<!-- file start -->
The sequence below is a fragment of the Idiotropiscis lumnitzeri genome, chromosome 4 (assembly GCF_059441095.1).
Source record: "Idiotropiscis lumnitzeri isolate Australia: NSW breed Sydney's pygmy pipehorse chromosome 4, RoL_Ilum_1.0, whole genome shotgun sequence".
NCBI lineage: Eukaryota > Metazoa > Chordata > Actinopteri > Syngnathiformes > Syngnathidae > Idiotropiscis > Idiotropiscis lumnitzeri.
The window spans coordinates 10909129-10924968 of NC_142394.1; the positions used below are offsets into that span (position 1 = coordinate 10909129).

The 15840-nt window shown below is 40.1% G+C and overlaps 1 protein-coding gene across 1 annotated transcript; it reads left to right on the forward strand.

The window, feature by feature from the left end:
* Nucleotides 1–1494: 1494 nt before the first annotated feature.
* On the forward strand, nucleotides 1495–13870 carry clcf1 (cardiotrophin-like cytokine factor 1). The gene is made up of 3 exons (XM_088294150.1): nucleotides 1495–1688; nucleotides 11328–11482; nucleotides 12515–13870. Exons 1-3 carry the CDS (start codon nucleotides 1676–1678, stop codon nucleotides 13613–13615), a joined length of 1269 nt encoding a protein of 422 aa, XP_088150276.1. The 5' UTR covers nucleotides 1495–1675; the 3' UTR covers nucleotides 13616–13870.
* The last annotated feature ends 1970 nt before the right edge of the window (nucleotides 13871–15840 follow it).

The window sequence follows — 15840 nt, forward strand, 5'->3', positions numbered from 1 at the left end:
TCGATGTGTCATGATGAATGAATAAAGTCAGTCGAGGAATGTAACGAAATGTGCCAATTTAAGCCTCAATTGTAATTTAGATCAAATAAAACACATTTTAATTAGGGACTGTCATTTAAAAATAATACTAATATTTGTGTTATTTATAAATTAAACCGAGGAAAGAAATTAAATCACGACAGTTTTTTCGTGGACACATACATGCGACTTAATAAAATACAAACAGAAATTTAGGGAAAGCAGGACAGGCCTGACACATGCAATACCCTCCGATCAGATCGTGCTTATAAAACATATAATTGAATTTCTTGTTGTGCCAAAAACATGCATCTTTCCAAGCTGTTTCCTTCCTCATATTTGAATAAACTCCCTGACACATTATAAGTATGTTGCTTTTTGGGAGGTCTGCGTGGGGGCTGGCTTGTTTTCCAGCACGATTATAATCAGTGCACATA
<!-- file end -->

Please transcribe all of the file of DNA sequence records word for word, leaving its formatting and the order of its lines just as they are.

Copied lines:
The sequence below is a fragment of the Idiotropiscis lumnitzeri genome, chromosome 4 (assembly GCF_059441095.1).
Source record: "Idiotropiscis lumnitzeri isolate Australia: NSW breed Sydney's pygmy pipehorse chromosome 4, RoL_Ilum_1.0, whole genome shotgun sequence".
NCBI lineage: Eukaryota > Metazoa > Chordata > Actinopteri > Syngnathiformes > Syngnathidae > Idiotropiscis > Idiotropiscis lumnitzeri.
The window spans coordinates 10909129-10924968 of NC_142394.1; the positions used below are offsets into that span (position 1 = coordinate 10909129).

The 15840-nt window shown below is 40.1% G+C and overlaps 1 protein-coding gene across 1 annotated transcript; it reads left to right on the forward strand.

The window, feature by feature from the left end:
* Nucleotides 1–1494: 1494 nt before the first annotated feature.
* On the forward strand, nucleotides 1495–13870 carry clcf1 (cardiotrophin-like cytokine factor 1). The gene is made up of 3 exons (XM_088294150.1): nucleotides 1495–1688; nucleotides 11328–11482; nucleotides 12515–13870. Exons 1-3 carry the CDS (start codon nucleotides 1676–1678, stop codon nucleotides 13613–13615), a joined length of 1269 nt encoding a protein of 422 aa, XP_088150276.1. The 5' UTR covers nucleotides 1495–1675; the 3' UTR covers nucleotides 13616–13870.
* The last annotated feature ends 1970 nt before the right edge of the window (nucleotides 13871–15840 follow it).

The window sequence follows — 15840 nt, forward strand, 5'->3', positions numbered from 1 at the left end:
TCGATGTGTCATGATGAATGAATAAAGTCAGTCGAGGAATGTAACGAAATGTGCCAATTTAAGCCTCAATTGTAATTTAGATCAAATAAAACACATTTTAATTAGGGACTGTCATTTAAAAATAATACTAATATTTGTGTTATTTATAAATTAAACCGAGGAAAGAAATTAAATCACGACAGTTTTTTCGTGGACACATACATGCGACTTAATAAAATACAAACAGAAATTTAGGGAAAGCAGGACAGGCCTGACACATGCAATACCCTCCGATCAGATCGTGCTTATAAAACATATAATTGAATTTCTTGTTGTGCCAAAAACATGCATCTTTCCAAGCTGTTTCCTTCCTCATATTTGAATAAACTCCCTGACACATTATAAGTATGTTGCTTTTTGGGAGGTCTGCGTGGGGGCTGGCTTGTTTTCCAGCACGATTATAATCAGTGCACATA